Spotlight on Recent Developments in Egypt: Arrests and Detentions

In the past few days, two prominent Egyptian figures were detained on various charges. Rights activist and journalist Hossam Bahgat was detained by the military prosecution on charges of spreading false news and subsequently released, while businessman Salah Diab and his son were detained on charges of unlicensed weapons’ possession. Photojournalist Esraa al-Taweel was also reported to have confessed to plotting a suicide bombing, after over 150 days in detention.

Hossam Bahgat

Who is He?

Until 2013, Hossam Bahgat was the Executive Director of the human rights organization, Egyptian Initiative for Personal Rights (EIPR), which he founded in 2002. He is an investigative reporter with Mada Masr. In addition to investigative pieces, Bahgat writes a daily press review for the independent newspaper. He is also the recipient of the 2011 Human Rights Watch Alison Des Forges Award.

On October 14, Bahgat published a piece in Mada Masr investigating an alleged secret military trial of twenty-six army officers accused of plotting a coup against President Abdel Fattah al-Sisi. Bahgat profiled the defendants and detailed the alleged charges brought against them

In his most recent press review, published on November 7,  Bahgat criticized Egypt’s media reporting on the recent Russian plane crash in Sinai for adhering to the government narrative. He said that Egyptian news outlets all agree that “the West is conspiring against Egypt” by suggesting that terrorism was the cause of the crash, and that the west is “punishing” Russia for its intervention in Syria and collaterally damaging Egypt.

What Happened?

Security sources said Bahgat received a summons on Thursday from Military Intelligence. He reported to the intelligence headquarters in Nasr City on Sunday at 9 am, where he was questioned on charges of publishing false information. According to EIPR Associate Director Heba Morayef, the interrogation lasted over seven hours. He was not allowed to bring a phone or lawyer with him, in accordance with standard military intelligence procedures.

They said he was arrested and transferred to the military prosecutor after questioning. BBC Arabic quoted an unnamed military source as saying that Bahgat had been summoned because the military believed his reports threatened national security.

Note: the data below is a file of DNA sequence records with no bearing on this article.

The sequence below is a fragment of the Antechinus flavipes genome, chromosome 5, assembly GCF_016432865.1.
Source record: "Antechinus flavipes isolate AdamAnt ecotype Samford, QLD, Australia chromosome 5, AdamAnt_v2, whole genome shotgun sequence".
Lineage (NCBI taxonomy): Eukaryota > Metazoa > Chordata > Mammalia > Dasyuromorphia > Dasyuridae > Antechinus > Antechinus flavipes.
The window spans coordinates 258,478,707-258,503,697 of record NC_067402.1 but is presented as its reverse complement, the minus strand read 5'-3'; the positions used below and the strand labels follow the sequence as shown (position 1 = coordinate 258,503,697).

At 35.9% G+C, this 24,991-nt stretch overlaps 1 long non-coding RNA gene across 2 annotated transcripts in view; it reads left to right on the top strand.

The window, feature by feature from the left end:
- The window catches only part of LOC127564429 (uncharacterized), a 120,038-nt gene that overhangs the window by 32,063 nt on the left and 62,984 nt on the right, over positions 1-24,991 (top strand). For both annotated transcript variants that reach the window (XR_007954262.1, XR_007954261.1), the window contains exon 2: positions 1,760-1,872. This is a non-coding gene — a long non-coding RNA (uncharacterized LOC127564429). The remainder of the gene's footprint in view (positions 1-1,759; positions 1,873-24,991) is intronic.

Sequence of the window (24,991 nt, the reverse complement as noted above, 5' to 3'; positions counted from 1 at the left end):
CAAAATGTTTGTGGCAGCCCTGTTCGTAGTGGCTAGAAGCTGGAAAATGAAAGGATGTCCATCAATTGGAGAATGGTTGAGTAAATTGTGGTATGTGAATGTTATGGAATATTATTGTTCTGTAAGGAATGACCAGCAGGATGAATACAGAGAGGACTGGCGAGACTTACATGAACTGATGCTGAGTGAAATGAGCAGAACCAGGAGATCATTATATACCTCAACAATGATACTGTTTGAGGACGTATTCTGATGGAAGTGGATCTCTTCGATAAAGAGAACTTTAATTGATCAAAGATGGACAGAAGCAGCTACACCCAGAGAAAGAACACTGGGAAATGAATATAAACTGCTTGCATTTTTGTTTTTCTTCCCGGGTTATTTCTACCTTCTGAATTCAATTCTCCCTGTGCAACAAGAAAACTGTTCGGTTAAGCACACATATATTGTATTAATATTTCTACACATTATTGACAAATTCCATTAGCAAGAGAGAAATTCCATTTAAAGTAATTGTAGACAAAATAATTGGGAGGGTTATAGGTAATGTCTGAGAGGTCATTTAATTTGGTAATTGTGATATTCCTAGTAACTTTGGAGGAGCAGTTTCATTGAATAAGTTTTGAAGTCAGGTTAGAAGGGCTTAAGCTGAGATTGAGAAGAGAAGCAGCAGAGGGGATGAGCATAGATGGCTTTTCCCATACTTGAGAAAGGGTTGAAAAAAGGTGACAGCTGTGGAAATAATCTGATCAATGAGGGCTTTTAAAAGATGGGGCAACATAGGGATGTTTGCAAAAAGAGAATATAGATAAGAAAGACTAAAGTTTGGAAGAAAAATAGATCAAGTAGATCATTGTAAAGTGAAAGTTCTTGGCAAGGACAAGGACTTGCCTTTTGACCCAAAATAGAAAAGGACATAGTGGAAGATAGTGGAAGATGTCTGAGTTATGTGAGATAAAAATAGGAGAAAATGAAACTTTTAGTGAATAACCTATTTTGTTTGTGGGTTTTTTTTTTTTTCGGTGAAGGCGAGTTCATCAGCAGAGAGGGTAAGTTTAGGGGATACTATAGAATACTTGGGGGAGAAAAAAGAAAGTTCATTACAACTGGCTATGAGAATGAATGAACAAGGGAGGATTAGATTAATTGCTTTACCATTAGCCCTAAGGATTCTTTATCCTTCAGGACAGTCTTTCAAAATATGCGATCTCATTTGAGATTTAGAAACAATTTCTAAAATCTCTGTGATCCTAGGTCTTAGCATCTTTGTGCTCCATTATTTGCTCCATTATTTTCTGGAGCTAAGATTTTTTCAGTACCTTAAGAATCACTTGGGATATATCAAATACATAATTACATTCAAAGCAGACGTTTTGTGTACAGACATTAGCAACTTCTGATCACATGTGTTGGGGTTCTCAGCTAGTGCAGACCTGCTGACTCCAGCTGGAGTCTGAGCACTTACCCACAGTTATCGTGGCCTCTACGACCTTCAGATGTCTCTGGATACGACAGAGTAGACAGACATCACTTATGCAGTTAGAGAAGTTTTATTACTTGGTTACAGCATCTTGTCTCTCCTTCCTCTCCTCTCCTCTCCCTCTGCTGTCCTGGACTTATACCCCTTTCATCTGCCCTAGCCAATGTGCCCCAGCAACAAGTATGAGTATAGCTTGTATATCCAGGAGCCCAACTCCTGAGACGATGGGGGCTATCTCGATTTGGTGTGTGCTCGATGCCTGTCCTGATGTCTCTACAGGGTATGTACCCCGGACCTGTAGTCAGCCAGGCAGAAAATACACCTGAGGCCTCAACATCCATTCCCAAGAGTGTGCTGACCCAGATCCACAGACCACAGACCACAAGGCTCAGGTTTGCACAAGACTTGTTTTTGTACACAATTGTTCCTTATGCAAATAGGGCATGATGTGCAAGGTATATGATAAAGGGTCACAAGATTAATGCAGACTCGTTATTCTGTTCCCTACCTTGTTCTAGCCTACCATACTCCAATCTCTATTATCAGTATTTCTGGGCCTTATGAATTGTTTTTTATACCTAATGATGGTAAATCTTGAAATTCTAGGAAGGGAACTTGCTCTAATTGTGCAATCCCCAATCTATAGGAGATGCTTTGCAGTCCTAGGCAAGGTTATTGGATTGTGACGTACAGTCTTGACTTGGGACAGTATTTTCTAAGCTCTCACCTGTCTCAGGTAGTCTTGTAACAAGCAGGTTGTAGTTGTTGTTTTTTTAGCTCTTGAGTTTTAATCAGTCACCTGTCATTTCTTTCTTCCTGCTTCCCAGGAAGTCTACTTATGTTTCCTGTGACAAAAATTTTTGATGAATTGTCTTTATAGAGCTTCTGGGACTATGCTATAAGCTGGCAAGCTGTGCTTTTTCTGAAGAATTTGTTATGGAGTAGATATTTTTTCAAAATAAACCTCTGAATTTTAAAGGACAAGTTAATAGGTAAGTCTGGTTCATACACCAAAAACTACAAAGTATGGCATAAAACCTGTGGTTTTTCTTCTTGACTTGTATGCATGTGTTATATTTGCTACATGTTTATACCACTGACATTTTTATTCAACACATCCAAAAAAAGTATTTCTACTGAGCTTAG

The Committee to Protect Journalists (CPJ) said that six hours after arriving at military intelligence on Sunday, he made a phone call to a friend saying that he had been “transferred to military prosecution headquarters for questioning. One hour later, Bahgat called to say the initial charges against him included “publishing false information that harms national security.” Initial reports suggested he was also facing charges of sharing information that disturbs public peace.

According to human rights lawyer Ragia Omran, Bahgat’s October 14 article was the focus of the questioning. Human rights lawyer Karim Abdelrady attended Bahgat’s questioning after lawyers were allowed to enter the military prosecution headquarters (seven hours after Bahgat was summoned). He told CPJ that Bahgat faced charges of “publishing false news that harms national security” in relation to the October 14 article.

Adel Ramadan, one of the lawyers on Bahgat’s case, told AP that military prosecutors asked the journalist to promise to stop writing about the military. He refused, but offered instead to publish corrections or clarifications.

EIPR Director Gasser Abdel Razek told Mada Masr that military interrogators finished questioning Bahgat late Sunday, and that lawyers expected military prosecutors to issue a final decision by Monday morning.

Bahgat was released on Tuesday morning. According to Ahram Online, he was released without bail pending investigation. Mada Masr wrote that Bahgat was released after signing the following statement: 

 “I, Hossam Bahgat, journalist at Mada Masr, declare that I will abide by legal and security procedures when publishing material pertaining to the Armed Forces.”

The statement also said: “I was also not subjected to any moral or physical harm.” Mada Masr later published a statement by Bahgat in which he documented his interrogation and detention.

The Charges

On Monday, military prosecution ordered Bahgat detained for four days,pending investigation. “It is unknown where Bahgat is currently being detained or where his four day detention will be…his family is trying to find out to deliver his medications,” lawyer Hassan al-Azhary told Ahram Online at that time.

Mada Masr Editor in Chief Lina Attallah said that Bahgat was facing charges of “publishing false and inaccurate information that harms national security.” According to the Association for Freedom of Thoughts and Expression (AFTE), Bahgat had been charged with violating Articles 102 and 188 of the Penal Code. Article 102 stipulates an unspecified prison sentence and a fine of EGP 50–200 for deliberately broadcasting false information that disturbs public security, incites public panic,and harms the public interest. Article 188 stipulates a maximum one year sentence and/or  a fine of EGP 5,000–20,000 for falsely attributing sources or involuntarily disseminating false information or forged documents that disturb public order, incite public panic and harm the public interest.

Government Reaction

According to the NYT, prior to the military prosecutor ordering Bahgat detained for four days, Military Spokesman General Mohamed Samir declined to discuss the charges or the reason for Bahgat’s detention. He said, “You can ask him yourself when he gets out.” When asked if Bahgat would be released, Samir said, “I have no idea.”

Local Reactions